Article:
- Have you ever tried to purchase or use an accessible HBPM with voice output?
Once the CDE survey was created and a pilot study was completed, a population of qualified CDEs was established. To ensure that the sample was representative of qualified CDEs, we established contacts from a list of members of the American Association of Diabetes Educators. The sample was modified in an attempt to include specialists in diabetes education of people who are visually impaired. After contacting several clinics and visual impairment rehabilitation and information services, we discovered that there are few CDEs who specialize in caring for people who are visually impaired. To strengthen our sample, we found more qualified individuals with a greater knowledge base through recommendations from rehabilitation services and other diabetes educators.
Overall, 34 diabetes educators were contacted by telephone, usually at the clinics where they worked, in an attempt to create the most qualified sample. Of the 34 CDEs with whom we spoke or left messages, only 9 agreed to complete the survey.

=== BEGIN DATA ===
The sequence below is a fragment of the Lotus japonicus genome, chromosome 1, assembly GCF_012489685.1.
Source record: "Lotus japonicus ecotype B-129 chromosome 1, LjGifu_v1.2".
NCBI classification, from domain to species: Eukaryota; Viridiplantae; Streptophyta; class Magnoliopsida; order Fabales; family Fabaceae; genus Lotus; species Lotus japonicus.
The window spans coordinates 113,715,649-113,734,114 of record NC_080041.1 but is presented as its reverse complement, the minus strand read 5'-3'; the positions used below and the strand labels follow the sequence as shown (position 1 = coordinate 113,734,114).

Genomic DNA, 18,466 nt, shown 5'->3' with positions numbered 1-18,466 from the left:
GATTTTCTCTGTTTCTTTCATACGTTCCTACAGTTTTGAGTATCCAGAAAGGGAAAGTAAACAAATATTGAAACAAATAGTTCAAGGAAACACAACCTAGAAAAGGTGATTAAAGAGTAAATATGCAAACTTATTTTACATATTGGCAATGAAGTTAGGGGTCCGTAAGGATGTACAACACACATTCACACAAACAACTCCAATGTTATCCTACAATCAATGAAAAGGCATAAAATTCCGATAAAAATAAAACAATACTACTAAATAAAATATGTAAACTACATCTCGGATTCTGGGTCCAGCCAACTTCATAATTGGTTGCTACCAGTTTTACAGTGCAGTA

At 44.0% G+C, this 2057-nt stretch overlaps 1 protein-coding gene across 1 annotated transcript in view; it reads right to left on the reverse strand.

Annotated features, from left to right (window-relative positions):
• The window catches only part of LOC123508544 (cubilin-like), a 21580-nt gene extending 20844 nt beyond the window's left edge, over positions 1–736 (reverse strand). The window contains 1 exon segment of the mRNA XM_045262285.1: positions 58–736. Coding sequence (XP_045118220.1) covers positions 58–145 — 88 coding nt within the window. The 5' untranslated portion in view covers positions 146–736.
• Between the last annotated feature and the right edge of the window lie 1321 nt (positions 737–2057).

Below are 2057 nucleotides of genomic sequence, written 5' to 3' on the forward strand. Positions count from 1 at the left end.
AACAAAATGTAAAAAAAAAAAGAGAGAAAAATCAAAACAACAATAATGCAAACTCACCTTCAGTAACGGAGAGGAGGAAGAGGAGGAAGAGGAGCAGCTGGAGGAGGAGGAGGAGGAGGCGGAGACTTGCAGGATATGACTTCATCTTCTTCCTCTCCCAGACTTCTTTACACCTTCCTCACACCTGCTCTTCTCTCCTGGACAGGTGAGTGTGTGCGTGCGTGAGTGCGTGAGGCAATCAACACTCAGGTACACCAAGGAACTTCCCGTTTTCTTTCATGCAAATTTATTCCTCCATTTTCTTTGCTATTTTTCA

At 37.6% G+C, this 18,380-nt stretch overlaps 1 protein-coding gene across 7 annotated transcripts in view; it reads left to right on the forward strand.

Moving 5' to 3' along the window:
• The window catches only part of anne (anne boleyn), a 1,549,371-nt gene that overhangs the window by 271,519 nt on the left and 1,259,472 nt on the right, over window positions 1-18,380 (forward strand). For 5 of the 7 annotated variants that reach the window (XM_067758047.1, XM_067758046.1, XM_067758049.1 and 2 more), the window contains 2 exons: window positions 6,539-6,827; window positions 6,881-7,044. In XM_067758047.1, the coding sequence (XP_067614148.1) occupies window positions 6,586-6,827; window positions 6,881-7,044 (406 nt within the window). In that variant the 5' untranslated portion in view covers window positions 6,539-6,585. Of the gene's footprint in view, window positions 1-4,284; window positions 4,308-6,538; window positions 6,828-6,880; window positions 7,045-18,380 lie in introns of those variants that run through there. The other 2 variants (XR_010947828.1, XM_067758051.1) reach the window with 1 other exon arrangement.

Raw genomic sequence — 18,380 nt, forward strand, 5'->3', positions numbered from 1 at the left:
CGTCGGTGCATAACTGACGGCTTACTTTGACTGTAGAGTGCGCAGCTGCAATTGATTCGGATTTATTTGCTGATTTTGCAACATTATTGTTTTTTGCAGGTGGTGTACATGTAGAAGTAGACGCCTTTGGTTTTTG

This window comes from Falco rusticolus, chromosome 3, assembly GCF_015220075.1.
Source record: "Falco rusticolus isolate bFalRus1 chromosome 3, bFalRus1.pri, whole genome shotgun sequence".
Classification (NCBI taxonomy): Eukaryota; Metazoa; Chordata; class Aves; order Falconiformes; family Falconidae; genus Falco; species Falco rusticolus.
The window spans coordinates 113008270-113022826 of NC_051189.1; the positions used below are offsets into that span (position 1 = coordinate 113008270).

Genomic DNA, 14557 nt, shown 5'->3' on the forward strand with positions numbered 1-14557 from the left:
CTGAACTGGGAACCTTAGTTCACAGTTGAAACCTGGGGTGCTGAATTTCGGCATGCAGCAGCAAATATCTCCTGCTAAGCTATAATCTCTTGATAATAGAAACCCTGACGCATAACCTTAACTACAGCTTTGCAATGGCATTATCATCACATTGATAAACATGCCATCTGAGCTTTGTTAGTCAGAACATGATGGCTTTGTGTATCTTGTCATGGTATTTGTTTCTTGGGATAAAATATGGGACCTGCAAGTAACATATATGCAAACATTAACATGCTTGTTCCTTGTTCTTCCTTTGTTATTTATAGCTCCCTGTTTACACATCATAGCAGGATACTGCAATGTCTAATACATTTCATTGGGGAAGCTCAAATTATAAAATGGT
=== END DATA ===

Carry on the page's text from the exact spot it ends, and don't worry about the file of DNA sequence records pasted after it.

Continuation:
Even though every participant agreed that blood pressure monitoring is an important part of overall diabetes care, five of the nine do not recommend or give out HBPMs. Only one participant recommended a specific brand of HBPM, and she admitted that she did so only because it was a free model that was part of a manufacturer's promotion. The other three participants who recommend home blood pressure monitoring refer their patients to a pharmacist or other professional for recommendations about models. Although all nine participants have had at least minimal experience with patients with diabetes who are visually impaired, only one had received any formal training in adaptive diabetes care education. Three admitted that they usually recommend that their patients who are visually impaired receive help from a sighted person, rather than learn self-care for their diabetes. Six would offer training in the use of HBPMs, but they all agreed that they would like to receive more information and better training in HBPMs themselves.